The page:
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Who’s Running Liberia? Ask George Abi Jaoudi

Who’s Running Liberia? Ask George Abi Jaoudi

Lebanese Businessman, already enjoying Semi-Monopoly on everything with a profit margin, from eggs, meat, fish and drinks, to Nissan Vehicles for government offices, keeping everyone else at bay, ruining other businesses.

LIBERIA IS BEING SOLD for peanuts as Lebanese businessman George Abi Jaoudi has his way while getting away with everything and everyone. Virtually no one, not the president, the first family, Supreme Court Justices or the national legislature appear willing or ready to put him in his tracks.

TODAY, MR. ABI JAOUDI is enjoying a semi-monopoly on everything that has a profit margin: From eggs, rice, meat, drinks, and fish to Nissan vehicles to all government ministries and agencies. He even reportedly had a big chunk of the contract to supply crush rocks during the construction of the Mount Coffee Hydro plant.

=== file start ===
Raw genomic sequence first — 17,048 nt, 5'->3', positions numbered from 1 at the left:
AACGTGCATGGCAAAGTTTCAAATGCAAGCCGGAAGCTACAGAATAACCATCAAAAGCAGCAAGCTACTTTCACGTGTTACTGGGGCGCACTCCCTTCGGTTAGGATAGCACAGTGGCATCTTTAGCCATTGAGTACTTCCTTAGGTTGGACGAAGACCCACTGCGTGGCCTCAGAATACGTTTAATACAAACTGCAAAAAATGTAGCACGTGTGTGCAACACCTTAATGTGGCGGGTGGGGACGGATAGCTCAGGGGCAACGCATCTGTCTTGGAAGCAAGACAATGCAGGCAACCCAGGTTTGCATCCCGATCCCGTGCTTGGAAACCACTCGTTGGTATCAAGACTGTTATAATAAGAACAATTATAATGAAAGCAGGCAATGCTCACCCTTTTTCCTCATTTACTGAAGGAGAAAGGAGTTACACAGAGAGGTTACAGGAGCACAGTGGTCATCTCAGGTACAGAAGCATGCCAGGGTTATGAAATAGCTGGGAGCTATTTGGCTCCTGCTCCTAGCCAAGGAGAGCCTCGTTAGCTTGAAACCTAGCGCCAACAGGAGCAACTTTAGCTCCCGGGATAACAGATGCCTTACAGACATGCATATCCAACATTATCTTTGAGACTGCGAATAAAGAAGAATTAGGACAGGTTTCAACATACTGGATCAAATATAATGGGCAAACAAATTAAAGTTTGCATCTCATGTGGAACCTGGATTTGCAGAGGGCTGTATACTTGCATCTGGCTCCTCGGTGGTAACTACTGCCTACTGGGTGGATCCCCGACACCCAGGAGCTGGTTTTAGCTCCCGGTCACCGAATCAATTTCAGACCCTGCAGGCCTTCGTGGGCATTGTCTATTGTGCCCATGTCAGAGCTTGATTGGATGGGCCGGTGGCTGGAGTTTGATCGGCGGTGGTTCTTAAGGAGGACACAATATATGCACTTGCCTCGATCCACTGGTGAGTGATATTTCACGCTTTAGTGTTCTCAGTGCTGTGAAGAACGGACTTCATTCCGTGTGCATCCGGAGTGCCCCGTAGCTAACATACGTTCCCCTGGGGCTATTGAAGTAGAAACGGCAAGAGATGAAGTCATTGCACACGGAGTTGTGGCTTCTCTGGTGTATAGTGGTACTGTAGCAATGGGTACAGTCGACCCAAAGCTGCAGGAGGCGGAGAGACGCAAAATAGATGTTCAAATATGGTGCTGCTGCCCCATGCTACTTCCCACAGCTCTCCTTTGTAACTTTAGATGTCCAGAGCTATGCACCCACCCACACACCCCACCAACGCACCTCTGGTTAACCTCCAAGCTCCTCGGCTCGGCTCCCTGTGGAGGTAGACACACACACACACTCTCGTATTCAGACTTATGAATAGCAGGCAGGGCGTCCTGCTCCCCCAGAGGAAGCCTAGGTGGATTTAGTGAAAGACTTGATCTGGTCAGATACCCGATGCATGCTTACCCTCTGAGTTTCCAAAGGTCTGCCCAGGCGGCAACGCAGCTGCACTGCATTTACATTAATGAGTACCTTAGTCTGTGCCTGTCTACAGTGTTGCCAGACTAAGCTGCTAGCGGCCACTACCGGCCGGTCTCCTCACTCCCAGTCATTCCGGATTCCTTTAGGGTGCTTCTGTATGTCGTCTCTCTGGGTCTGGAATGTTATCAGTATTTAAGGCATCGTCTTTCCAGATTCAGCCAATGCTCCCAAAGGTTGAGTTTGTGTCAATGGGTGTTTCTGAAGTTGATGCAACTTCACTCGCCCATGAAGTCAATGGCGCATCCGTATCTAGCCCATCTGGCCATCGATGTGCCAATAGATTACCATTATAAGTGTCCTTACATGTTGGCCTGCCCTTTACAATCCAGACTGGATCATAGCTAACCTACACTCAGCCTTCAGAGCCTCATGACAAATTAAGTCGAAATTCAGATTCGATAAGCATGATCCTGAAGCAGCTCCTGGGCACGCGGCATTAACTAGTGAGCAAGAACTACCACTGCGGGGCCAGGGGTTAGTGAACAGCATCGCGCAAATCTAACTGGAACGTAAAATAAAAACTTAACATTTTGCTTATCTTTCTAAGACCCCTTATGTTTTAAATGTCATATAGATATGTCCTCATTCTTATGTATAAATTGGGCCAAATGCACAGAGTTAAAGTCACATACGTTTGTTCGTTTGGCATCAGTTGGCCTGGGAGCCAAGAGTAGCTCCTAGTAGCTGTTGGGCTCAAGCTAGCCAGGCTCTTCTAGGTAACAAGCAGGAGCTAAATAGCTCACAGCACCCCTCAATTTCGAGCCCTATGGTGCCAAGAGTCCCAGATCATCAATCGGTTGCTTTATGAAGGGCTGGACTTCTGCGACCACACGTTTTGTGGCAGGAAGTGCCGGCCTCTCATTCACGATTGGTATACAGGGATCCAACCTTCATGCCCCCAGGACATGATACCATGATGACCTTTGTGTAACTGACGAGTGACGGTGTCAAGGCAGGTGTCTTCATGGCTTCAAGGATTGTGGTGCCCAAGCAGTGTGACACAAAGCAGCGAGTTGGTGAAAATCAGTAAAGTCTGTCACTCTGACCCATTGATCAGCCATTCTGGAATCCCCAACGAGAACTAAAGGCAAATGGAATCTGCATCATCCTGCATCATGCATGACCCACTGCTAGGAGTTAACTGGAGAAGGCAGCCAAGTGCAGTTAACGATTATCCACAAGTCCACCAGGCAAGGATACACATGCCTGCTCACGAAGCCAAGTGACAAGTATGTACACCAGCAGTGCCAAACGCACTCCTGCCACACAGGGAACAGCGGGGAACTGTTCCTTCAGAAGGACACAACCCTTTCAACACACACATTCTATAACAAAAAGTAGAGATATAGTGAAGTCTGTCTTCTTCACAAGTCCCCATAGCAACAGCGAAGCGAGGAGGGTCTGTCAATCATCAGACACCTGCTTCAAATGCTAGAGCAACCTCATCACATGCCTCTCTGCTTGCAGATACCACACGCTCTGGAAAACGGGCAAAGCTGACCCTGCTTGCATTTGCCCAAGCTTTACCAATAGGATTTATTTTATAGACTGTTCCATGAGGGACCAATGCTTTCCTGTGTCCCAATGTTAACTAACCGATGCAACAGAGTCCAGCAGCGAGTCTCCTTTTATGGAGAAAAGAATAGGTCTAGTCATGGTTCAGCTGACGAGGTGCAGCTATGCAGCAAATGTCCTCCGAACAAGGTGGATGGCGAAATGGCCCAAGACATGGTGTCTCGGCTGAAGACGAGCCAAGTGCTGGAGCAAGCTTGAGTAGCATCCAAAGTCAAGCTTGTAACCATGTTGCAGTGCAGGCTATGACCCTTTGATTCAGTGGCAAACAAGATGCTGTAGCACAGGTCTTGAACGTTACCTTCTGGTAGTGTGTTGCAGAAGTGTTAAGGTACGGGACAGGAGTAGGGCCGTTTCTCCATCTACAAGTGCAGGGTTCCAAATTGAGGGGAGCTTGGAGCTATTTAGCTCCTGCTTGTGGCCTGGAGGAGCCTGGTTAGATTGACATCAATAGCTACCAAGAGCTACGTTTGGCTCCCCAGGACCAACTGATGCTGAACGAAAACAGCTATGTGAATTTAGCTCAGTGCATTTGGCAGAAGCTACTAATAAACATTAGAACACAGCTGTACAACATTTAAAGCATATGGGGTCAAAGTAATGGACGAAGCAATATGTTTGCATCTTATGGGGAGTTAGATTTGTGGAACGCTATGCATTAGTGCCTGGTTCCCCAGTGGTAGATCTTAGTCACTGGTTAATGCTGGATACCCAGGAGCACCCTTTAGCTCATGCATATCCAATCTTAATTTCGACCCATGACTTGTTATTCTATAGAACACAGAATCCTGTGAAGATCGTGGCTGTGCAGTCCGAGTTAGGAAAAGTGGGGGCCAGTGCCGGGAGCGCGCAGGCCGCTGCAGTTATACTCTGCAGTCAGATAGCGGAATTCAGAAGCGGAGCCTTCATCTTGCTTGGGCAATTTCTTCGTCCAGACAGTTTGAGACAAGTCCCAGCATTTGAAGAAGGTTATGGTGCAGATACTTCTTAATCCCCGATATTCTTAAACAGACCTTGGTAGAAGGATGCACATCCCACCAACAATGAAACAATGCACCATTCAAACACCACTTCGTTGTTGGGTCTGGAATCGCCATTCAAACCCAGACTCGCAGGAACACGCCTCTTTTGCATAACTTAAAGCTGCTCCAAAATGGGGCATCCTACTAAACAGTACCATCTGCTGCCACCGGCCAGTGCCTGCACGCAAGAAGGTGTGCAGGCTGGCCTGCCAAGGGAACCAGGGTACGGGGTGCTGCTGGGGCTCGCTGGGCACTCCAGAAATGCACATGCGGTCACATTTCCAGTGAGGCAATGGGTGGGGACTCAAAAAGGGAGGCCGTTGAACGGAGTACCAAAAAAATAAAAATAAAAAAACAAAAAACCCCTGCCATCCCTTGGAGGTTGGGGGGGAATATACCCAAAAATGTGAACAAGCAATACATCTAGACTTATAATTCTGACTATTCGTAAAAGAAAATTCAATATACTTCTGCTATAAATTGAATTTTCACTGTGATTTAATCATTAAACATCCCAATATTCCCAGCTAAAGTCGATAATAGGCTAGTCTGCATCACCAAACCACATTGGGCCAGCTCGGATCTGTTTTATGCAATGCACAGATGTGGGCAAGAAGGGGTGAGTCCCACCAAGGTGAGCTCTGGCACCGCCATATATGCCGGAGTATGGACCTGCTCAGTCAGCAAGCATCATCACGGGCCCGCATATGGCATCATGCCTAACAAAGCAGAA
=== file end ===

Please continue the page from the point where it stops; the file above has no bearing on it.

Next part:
ON TUESDAY, MR. Abi Jaoudi nearly got his way over plans to finalize a 30-year tax break for his newly-minted Farmington Hotel. But thanks to Senator George Manneh Weah (CDC, Montserrado County), Nyonblee Karnga Lawrence (Liberty Party, Grand Bassa) and Geraldine Doe-Sheriff (UP, Montserrado), that proposal will live to see another day and hopefully Liberians will muster enough anger to rise up against the powers that be with one powerful voice in ending the madness that is befalling us in the crucial election year.

IN MAY, some 34 out of the 73 Representatives on Capitol Hill voted to ratify a 30-year Investment Incentive Agreement between Liberia and the Roberts International Airport (RIA) Hotel Resorts, Incorporated. In that session, there were 38 Representatives present, and 34 of them voted overwhelmingly for the passage of the ‘Tax Holiday’ agreement, following a report from the Joint Committee on Investment and Concession and Judiciary.